were areas on some of the smaller islands especially where some recovery is
occurring. Is the new growth just a last gasp before the next wave of heat?
Or will these living corals be able to withstand higher temperatures? It
will take years to know the answer to this. A particularly interesting
reason for studying this area is its remoteness. Recovery from bleaching
episodes in other areas of the world is generally aided by reseeding of
coral polyps from nearby undamaged reefs. In islands this remote, can this
reseeding occur? 
Right now there is still a fairly healthy fish population, although in the
past there were huge numbers of butterfly fishliterally hundreds flocking
over the reefs. Now we only see a few per dive. Previously there had also
been a lot of mantas. Total for the whole trip: 2. So the fish population
is already changing. What are the long-term ramifications of all this?
There are a lot of questions, and few answers. 
There are other concerns as well. In 2000 there was a very healthy shark
population around the islands. Between that visit and the 2002 expedition,
long-liners came through, with the blessing of the Kiribati government,
fishing for shark fins for the Asian market. The shark population has not
recovered from this.  Formerly sharky sites are fairly barren of sharks.
On Nikumaroro (Gardner) Island, the last island we visited and the most
remote, it was clear that the shark-finners had not been through, and it
was heartening and exhilarating to see healthy populations of gray reef,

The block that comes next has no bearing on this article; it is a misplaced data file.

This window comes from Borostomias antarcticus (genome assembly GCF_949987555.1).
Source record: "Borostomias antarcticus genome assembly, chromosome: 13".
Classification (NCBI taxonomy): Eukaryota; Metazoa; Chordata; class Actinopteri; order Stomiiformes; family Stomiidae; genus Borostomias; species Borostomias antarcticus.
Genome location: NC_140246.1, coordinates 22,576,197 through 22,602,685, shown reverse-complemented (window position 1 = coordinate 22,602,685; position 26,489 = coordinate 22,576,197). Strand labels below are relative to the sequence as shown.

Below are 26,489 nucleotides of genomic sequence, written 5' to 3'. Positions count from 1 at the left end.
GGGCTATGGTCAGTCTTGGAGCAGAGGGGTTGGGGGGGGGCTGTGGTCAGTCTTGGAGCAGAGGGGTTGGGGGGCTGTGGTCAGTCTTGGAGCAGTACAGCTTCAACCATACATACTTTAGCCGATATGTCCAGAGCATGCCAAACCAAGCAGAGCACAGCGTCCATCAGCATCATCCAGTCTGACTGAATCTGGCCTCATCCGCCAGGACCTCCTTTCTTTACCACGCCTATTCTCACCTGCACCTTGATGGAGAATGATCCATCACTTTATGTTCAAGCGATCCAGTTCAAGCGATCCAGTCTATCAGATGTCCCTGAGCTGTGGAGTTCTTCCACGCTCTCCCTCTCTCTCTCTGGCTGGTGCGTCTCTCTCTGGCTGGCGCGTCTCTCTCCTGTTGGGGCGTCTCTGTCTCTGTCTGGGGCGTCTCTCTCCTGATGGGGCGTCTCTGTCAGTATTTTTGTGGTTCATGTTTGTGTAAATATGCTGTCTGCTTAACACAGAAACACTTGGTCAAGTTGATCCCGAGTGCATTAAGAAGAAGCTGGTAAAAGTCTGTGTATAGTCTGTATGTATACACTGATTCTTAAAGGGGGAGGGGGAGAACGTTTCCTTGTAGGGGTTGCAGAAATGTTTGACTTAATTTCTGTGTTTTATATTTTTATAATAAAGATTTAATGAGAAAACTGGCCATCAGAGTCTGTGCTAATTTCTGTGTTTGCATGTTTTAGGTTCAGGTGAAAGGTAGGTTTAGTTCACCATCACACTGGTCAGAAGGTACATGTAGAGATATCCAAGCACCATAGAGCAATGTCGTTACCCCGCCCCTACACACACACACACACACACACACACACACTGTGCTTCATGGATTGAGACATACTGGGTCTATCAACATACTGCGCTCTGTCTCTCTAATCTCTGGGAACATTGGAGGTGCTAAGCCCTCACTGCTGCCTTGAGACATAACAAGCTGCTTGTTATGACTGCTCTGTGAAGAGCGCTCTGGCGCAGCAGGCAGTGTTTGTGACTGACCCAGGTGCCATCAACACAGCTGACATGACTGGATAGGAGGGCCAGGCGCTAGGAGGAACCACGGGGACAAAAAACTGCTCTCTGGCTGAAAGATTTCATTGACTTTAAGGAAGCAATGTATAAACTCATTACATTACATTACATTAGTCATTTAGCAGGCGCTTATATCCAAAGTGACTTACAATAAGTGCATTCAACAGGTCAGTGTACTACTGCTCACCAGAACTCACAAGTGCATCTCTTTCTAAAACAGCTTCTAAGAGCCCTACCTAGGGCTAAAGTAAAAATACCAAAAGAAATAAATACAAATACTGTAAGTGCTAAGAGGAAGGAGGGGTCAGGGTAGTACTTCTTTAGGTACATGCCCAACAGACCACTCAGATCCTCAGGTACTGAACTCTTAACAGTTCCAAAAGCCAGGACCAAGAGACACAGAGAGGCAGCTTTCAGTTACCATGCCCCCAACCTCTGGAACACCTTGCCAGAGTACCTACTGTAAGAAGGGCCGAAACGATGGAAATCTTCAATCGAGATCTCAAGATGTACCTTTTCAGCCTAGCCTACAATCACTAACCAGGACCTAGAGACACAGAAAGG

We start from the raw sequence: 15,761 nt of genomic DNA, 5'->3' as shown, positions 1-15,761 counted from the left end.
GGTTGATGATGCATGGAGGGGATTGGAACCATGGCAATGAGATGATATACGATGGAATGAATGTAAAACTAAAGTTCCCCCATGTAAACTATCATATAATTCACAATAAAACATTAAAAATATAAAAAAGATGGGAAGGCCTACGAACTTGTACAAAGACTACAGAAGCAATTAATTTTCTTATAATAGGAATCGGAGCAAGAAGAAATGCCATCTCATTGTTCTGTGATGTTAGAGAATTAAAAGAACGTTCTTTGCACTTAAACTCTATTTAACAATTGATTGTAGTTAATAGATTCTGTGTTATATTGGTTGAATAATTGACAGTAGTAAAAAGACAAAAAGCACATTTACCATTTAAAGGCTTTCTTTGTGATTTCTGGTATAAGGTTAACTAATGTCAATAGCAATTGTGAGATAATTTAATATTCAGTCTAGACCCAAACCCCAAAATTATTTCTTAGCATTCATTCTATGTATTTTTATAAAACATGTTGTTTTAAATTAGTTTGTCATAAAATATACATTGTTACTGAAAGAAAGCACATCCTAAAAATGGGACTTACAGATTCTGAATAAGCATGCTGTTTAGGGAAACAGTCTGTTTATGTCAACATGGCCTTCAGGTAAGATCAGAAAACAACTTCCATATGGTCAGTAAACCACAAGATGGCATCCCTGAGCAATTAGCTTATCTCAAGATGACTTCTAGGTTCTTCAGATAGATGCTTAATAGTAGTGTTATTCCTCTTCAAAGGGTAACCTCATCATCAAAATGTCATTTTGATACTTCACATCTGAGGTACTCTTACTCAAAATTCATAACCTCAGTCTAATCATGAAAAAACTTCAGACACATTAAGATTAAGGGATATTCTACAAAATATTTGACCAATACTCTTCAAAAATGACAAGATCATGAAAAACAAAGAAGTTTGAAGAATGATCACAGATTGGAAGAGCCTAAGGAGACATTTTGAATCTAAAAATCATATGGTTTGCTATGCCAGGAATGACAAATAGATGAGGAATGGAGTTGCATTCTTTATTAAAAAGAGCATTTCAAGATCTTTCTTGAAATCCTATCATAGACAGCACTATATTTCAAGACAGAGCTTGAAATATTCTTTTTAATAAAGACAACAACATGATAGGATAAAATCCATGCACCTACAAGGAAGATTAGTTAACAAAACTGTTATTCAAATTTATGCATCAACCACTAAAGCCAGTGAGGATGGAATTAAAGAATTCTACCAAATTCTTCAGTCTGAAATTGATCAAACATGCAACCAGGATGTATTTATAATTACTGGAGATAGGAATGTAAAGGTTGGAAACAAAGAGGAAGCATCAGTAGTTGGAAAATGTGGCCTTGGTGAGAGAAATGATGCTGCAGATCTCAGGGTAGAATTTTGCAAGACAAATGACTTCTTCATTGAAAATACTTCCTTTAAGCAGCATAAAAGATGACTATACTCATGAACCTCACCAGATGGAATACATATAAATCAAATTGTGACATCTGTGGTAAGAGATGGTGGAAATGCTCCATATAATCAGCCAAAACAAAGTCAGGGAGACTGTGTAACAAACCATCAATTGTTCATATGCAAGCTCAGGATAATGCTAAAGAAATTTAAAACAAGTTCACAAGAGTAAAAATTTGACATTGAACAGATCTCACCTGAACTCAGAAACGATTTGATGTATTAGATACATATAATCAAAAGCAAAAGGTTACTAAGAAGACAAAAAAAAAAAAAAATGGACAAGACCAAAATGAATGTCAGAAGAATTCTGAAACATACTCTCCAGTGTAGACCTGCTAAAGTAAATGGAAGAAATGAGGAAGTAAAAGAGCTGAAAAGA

black tip and white tip sharks, from curious juveniles to fully grown
adults. Our best dives were definitely on Nikumaroro.
There were a few land visits as well. One highlight was our very first
island, Phoenix Island, where there is an enormous population of boobies
and frigate birdsa real bird-watchers paradise. 
On a positive side, we had a terrific group of people and, as always, the
Naia crew made us all feel like family. This was my 4th trip on Nai'a, and
I have been delighted with every one. I don't think there's a better crew
and a happier boat anywhere. We all enjoyed the fish and shark encounters,
focusing on the positive. The sharks at Nikumaroro and the large number of
Napolean Wrasse at all of the islands were worth seeing. We had interesting
discussions about what we were seeing and what we thought it meant. We know
that our participation in this trip was important, and that our main
purpose in coming was to bear witness to whats happening. This letter is
my attempt to do so, and I don't regret going on the trip.
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All Kiribati (Christmas Island) Dive Reviews and Reports
Diving Guide to Kiribati (Christmas Island)
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Note: The information here was reported by the author above, but has NOT been reviewed nor edited by Undercurrent prior to posting on our website. Please report any major problems by writing to us and referencing the report number above.